A typical stay at his rehab center, he said, is 19 days, depending on insurance. Once a person is checked in they must remain at the facility until checked out. “No one is allowed to leave the grounds. If we catch anyone doing drugs or sneaking drugs into the unit or having any physical altercation or leaving the grounds, they are discharged,” he assured.
The opioid crisis on Long Island is in demand for facilities like this, according to Mark Epley, Seafield CEO. He said, the Westhampton center is currently at 97 percent occupancy and has a waiting list for over two years. The new facility, he explained, would help reduce that list. According to Haley, over 1,000 constituents in Foley’s district alone have utilized Seafield’s services since 2015.
“For the people who say they don’t want drunks and drug addicts in their community, they already are,” Haley said. “There is an epidemic going on. People are dying.”
In the ‘80s, when they first tried to locate in Westhampton Beach, it was disputed, but since being there, he said they are now known as a good neighbor. However, he said, Seafield is happy to work with the community to see this project happen.
“We plan to be a good neighbor,” he added. “ We do it right because we care about people. I lost a father to the disease of alcoholism and this has been my life’s mission ever since.”
The nuns, according to sister and province leader Joanne Callahan, have owned that property since 1935 and in its heyday operated with about 100 sisters on-site. That number has since dwindled due to their aging population, making costs to maintain the property too high to keep up. Of the about 14,15 nuns left, she said, they were placed in nearby assisted living facilities run by fellow sisters.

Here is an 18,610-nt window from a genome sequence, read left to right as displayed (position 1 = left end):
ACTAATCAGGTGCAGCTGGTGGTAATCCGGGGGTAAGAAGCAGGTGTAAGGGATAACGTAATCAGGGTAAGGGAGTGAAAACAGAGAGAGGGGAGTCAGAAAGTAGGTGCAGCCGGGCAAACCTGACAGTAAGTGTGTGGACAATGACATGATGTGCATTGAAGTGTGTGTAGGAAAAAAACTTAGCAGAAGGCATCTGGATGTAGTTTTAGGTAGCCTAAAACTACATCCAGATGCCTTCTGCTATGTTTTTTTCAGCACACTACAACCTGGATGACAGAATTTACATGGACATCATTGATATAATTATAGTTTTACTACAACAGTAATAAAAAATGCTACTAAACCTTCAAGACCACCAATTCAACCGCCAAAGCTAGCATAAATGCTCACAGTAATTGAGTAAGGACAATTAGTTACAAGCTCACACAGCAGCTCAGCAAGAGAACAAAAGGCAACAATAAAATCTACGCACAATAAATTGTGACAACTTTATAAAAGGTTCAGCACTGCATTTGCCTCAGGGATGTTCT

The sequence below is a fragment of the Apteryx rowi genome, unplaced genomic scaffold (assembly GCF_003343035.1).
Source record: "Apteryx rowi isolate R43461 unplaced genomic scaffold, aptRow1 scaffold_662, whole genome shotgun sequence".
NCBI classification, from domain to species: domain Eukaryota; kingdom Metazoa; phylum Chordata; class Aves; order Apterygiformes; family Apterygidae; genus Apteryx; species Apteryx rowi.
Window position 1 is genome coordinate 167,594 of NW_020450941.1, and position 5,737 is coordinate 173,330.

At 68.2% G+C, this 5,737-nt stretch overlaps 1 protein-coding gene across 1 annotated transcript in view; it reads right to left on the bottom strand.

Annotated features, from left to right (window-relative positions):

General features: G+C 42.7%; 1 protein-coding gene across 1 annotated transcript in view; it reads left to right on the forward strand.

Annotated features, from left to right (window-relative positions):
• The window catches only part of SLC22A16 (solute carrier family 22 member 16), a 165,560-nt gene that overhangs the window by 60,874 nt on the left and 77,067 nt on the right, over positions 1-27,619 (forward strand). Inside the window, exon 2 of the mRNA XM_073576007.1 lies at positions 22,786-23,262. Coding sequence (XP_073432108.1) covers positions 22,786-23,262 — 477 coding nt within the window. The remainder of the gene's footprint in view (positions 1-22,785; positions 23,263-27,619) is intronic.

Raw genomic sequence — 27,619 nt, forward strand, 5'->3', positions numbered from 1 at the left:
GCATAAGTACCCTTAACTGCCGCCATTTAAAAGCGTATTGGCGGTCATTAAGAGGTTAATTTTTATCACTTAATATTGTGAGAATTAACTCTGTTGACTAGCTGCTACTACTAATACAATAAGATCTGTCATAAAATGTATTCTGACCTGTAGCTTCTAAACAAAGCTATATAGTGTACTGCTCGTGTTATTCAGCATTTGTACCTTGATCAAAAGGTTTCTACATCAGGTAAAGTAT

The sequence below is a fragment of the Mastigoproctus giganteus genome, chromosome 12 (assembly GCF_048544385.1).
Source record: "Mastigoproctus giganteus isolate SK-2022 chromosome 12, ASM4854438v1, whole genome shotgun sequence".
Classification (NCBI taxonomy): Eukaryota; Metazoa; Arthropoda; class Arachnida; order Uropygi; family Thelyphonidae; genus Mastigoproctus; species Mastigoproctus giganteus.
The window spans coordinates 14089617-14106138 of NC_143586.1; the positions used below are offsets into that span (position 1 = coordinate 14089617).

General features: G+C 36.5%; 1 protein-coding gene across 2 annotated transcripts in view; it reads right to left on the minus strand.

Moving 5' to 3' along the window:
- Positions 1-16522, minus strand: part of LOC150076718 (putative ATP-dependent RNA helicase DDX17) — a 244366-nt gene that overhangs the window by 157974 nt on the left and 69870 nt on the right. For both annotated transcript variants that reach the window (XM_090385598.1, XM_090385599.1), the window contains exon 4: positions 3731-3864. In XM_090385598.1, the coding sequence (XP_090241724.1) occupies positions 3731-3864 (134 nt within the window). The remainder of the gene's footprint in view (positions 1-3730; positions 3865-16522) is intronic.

Callahan said they are happy to keep women as part of their mission. “We believe that the women who come here for rehabilitation will find serenity, peace and healing — as the Ursuline Sisters have since 1935,” she said, but said she is sad to see it go. “It was a very sad decision because most of us thought we would end up living out our days there, but the decision needed to be made. It’s the end of an era, but we are hopeful it will be something.”
Meanwhile, the Bayport-Blue Point Library’s proposal to turn the site into a library is still awaiting the completion of a feasibility study. The library has been exploring the St. Ursula Center as an option for the proposed new library site but is also evaluating their current facility. As of September, the board approved the study but acknowledged the lengthy process. According to library director Michael Firestone, he expects that report to be in early 2018, which would determine whether or not that site is a possibility.
“I wish we had the opportunity to complete the process and get to the point where the community could decide, but they are already in contract to sell to someone else,” he said, explaining how the library is far from the point of potentially purchasing the property.
The library, according to Haley, would bring more than double the amount of daily visitors as opposed to the about 150 daily visitors the rehab center would bring. Plus, he said, the library would raise taxes, whereas the center would be on the tax roll. The center, he added, would also bring in about 100 high-paying jobs.
Still, a library, according to Foley, is a much more welcomed use of the space.